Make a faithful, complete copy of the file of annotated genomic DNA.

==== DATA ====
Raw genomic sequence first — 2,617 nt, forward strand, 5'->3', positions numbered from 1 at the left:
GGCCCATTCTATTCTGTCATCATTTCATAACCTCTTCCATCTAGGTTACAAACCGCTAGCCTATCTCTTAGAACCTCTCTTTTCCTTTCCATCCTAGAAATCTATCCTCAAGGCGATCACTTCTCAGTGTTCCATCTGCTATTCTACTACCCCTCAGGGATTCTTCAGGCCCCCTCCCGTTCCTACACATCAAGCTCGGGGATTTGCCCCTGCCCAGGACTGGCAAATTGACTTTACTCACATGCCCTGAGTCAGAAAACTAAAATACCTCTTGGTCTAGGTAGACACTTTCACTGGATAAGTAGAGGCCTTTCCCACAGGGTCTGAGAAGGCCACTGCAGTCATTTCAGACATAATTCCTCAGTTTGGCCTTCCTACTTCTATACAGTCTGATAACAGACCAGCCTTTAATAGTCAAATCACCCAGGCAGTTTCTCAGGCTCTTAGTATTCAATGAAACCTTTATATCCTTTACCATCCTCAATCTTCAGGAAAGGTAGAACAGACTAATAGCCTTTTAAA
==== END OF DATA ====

Raw genomic sequence first — 2,617 nt, forward strand, 5'->3', positions numbered from 1 at the left:
GGCCCATTCTATTCTGTCATCATTTCATAACCTCTTCCATCTAGGTTACAAACCGCTAGCCTATCTCTTAGAACCTCTCTTTTCCTTTCCATCCTAGAAATCTATCCTCAAGGCGATCACTTCTCAGTGTTCCATCTGCTATTCTACTACCCCTCAGGGATTCTTCAGGCCCCCTCCCGTTCCTACACATCAAGCTCGGGGATTTGCCCCTGCCCAGGACTGGCAAATTGACTTTACTCACATGCCCTGAGTCAGAAAACTAAAATACCTCTTGGTCTAGGTAGACACTTTCACTGGATAAGTAGAGGCCTTTCCCACAGGGTCTGAGAAGGCCACTGCAGTCATTTCAGACATAATTCCTCAGTTTGGCCTTCCTACTTCTATACAGTCTGATAACAGACCAGCCTTTAATAGTCAAATCACCCAGGCAGTTTCTCAGGCTCTTAGTATTCAATGAAACCTTTATATCCTTTACCATCCTCAATCTTCAGGAAAGGTAGAACAGACTAATAGCCTTTTAAA